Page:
By Michael Kwag
If you’ve been concerned about the uptick in anti-trans and anti-queer hate in Canada in recent years, you’re not alone.
Maybe you’ve read about some of the coordinated social media hate campaigns targeting trans advocates; or the Saskatchewan and New Brunswick governments picking on vulnerable trans and gender-diverse kids through their new legislation on pronouns; or Statistics Canada’s report documenting a 64 per cent increase in police-reported hate crimes related to sexual orientation from 2020 to 2021. Or, perhaps you came upon a protest for a local drag event or as part of the national #MillionMarch4Children campaign in September (which thankfully generated even larger counter-protests in support of 2SLGBTQIA+ communities).
Some might find solace in the fact that anti-trans and anti-queer hate is much worse in the United States than it is in Canada. While here we have yet to see the explicit assault on gender-affirming care or the criminalization of healthcare providers and parents of trans youth that we’re witnessing in the United States, it would be a mistake to think that we’re immune to such thinking or practice.
These are just some of the sobering reminders that while momentum and progress continues to build towards greater health, safety, and inclusion for 2SLGBTQIA+ people, there are also active, powerful forces working to oppose any effort towards equality and equity—right here in Canada. While much of this anti-trans, anti-queer hate seems to be driven by an extreme, far-right minority, unreflective of the views of the vast majority of Canadians, it doesn’t mean that its impacts on 2SLGBTQIA+ communities are any less significant. Especially for trans and gender-diverse community members.
Still, what often gets overlooked in coverage around anti-2SLGBTQIA+ hate is how our communities are responding. Members of 2SLGBTQIA+ communities have been raising the alarm bell on rising transphobic hate for years; at the same time, we’ve also been working creatively and collaboratively through peer support, research, programs, and advocacy to build up our response, and to help keep our communities safe.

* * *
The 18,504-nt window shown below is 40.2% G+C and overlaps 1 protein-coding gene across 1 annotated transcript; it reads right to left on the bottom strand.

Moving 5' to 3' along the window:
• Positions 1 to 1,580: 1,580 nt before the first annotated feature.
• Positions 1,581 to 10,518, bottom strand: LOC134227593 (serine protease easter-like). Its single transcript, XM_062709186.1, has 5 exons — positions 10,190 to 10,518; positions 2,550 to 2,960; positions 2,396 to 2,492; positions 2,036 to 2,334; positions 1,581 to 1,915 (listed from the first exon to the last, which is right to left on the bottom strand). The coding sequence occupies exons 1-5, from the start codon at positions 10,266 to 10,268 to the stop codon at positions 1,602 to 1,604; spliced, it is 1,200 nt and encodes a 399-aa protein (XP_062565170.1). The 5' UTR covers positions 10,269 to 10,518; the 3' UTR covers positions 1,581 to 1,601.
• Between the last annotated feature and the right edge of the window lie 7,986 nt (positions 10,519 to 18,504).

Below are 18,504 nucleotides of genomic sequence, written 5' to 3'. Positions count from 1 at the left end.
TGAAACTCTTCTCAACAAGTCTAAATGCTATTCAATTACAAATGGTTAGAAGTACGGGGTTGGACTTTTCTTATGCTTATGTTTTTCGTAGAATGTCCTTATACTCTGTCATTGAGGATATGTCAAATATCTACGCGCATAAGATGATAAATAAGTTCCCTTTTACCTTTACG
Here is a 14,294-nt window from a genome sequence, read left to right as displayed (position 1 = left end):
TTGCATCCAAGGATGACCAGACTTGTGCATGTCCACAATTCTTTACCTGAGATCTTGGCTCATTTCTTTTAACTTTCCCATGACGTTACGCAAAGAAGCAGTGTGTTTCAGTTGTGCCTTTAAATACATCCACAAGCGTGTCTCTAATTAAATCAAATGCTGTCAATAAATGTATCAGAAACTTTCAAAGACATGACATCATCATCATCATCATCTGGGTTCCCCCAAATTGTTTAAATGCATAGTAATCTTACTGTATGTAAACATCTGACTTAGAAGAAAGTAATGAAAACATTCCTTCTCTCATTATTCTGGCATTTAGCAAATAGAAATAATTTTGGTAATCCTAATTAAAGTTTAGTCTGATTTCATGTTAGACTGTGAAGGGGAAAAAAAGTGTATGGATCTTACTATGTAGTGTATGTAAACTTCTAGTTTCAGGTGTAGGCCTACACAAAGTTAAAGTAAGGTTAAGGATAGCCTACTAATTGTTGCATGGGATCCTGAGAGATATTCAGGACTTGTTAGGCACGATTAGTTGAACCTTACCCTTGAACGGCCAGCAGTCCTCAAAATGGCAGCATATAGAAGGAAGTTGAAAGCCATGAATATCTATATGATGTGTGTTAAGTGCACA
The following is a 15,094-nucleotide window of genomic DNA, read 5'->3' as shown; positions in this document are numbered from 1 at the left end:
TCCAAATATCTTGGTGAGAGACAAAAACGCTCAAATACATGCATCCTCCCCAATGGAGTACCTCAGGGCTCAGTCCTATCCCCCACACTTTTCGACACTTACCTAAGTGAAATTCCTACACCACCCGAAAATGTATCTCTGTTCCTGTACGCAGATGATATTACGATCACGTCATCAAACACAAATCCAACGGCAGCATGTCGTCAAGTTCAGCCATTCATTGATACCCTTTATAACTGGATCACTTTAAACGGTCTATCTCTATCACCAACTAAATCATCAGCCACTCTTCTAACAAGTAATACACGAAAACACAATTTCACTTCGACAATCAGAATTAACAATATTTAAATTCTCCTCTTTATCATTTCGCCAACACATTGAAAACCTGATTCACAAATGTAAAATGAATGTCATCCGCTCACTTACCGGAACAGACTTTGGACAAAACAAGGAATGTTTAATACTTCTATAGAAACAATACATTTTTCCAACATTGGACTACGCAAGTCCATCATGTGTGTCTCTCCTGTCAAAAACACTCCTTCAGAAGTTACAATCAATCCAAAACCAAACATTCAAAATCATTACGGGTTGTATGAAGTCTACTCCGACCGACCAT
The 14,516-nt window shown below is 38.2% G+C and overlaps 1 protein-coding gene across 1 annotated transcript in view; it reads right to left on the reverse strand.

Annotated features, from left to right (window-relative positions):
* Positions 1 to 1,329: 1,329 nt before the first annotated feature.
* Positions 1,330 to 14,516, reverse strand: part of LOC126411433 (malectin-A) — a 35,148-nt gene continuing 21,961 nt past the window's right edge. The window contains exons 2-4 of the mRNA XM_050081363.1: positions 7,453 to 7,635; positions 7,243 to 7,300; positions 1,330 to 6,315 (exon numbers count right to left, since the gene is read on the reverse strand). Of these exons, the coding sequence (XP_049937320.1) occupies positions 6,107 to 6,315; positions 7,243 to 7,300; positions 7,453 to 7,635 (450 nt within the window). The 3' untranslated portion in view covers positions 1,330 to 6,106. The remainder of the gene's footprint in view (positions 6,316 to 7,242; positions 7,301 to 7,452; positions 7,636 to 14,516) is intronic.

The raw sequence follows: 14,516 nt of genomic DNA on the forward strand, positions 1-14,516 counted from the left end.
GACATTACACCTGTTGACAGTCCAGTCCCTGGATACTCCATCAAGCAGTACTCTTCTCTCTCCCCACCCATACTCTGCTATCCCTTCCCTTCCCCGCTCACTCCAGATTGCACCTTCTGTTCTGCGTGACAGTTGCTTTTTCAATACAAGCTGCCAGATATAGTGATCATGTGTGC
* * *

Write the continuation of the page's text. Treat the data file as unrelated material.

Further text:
For those of us working directly to support 2SLGBTQIA+ people on health and social issues—researchers, health and social service providers, community organizations, and advocates—this kind of reactionary pushback against support for marginalized communities is actually nothing new. Although it’s painfully clear that trans people—many of whom already live at the margins of the queer community and Canadian society due to systemic transphobia—have been singled out in recent anti-2SLGBTQIA+ campaigns, we must also remember how many more in our communities were dehumanized during the AIDS crisis of the ‘80s and ‘90s.
The uncomfortable yet familiar reality that comes into view is that stigma—reflected in hate, misinformation, and prejudice—is the fundamental barrier preventing greater equality and equity for not only 2SLGBTQIA+ people, but marginalized communities as a whole. Whether the work is around sexual and reproductive health and rights, reconciliation and decolonization, harm reduction and substance use, or mental health and wellbeing, we need to be working together to challenge stigma in all its forms. The stakes are too high.
Michael Kwag is the executive director of the Community-Based Research Centre (CRBC), a Vancouver-based non-profit organization that promotes the health of people of diverse sexualities and genders through research and intervention development. To help build a space for greater collective action on rising anti-2SLGBTQIA+ hate, and the broader health and social issues impacting queer, trans, and Two-Spirit people, the CRBC is holding the 2023 edition of its annual health conference, called the Summit. This year’s Summit takes place in Vancouver on November 16 and 17; while in-person registration is sold out, participation via livestream is still available.